Island special school highly praised by Ofsted inspectors

Students from St George's School celebrating the good news. <i>(Image: St George's School)</i>
Students from St George's School celebrating the good news. (Image: St George's School)

A SPECIAL school on the Isle of Wight supports pupils with complex and severe needs 'extremely well', a government schools inspector has said.

St George's School, in Newport, has maintained its 'Good' Ofsted rating.

Headteacher Steff Gleeson, said it was a great achievement.

The education watchdog, at an inspection last year, found pupils had an 'extremely positive' relationship with staff and as a result, they feel safe, secure, well looked after and prepared for the future.

The secondary school was last inspected in 2016 and has maintained its rating despite significant leadership changes including a new headteacher, deputy head and Key Stage Five leader.

Ms Gleeson said staff had worked incredibly hard to achieve the rating and were relentless in pursuing positive outcomes for the young people who attend the school.

Inspectors noted leaders and staff were highly ambitious for St George's pupils and build a clear picture of what each pupil needs, meaning they can design learning that is highly personalised and engages pupils extremely well.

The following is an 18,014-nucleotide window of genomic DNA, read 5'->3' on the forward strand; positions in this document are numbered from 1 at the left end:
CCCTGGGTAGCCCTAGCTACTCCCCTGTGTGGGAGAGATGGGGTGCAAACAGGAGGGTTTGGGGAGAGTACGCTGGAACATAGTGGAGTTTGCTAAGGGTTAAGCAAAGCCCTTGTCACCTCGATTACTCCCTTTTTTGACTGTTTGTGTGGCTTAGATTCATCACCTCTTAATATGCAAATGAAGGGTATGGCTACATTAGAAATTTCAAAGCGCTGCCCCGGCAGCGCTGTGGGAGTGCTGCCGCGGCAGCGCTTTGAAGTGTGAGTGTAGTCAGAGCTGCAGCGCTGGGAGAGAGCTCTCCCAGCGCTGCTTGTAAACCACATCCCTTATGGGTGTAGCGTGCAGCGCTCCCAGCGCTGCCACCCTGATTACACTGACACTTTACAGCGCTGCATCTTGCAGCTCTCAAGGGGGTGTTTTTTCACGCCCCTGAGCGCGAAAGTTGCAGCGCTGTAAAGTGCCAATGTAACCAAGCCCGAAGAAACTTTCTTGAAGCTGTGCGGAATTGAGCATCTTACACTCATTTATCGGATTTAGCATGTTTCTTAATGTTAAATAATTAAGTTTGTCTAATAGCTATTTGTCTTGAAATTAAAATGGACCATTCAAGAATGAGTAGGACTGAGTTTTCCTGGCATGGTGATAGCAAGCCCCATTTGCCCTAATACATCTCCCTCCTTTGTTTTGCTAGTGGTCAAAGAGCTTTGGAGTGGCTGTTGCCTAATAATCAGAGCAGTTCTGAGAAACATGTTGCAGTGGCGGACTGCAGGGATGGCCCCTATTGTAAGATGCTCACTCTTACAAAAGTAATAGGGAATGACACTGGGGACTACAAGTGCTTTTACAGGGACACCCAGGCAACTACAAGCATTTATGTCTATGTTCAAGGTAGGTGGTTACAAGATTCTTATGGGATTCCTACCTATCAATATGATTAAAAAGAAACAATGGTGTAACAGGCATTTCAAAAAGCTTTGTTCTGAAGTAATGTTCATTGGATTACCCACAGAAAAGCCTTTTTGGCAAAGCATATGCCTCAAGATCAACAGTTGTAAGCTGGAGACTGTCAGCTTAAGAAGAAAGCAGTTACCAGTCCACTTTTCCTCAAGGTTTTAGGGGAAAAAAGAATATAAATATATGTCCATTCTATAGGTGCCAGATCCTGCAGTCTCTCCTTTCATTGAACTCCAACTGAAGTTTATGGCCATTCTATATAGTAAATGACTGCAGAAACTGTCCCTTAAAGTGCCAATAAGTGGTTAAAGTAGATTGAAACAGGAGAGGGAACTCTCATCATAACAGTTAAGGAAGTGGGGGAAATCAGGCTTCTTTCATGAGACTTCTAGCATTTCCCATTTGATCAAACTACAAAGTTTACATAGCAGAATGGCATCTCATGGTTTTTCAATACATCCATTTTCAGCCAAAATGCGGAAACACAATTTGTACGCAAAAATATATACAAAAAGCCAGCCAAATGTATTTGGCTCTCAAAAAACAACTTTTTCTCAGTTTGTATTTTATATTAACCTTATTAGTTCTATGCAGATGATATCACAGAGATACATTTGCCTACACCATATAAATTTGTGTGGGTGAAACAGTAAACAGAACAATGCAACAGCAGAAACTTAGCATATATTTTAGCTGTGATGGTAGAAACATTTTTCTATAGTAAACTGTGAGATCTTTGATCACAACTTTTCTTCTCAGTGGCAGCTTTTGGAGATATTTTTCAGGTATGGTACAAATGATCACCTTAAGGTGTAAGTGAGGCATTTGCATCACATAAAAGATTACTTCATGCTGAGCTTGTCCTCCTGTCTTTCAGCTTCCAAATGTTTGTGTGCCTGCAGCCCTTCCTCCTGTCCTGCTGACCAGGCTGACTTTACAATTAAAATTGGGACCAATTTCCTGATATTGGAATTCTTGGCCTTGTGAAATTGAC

They also said staff work well together to ensure pupils' behaviour and attitudes are positive as well and pupils themselves encourage others to behave positively and follow school rules.

When pupils get angry, frustrated or behave inappropriately, inspectors said staff are extremely skilled in knowing how to manage these situations with success and keeping pupils safe is at the heart of what leaders and staff do.

Inspectors identified two areas that could be improved including the school's assessment system which was not as refined or consistent as leaders would have liked.

They said it creates unnecessary workloads for leaders and staff.

The other area, inspectors said, was the governors do not hold leaders to account rigorously enough and the questions they ask do not challenge leaders enough.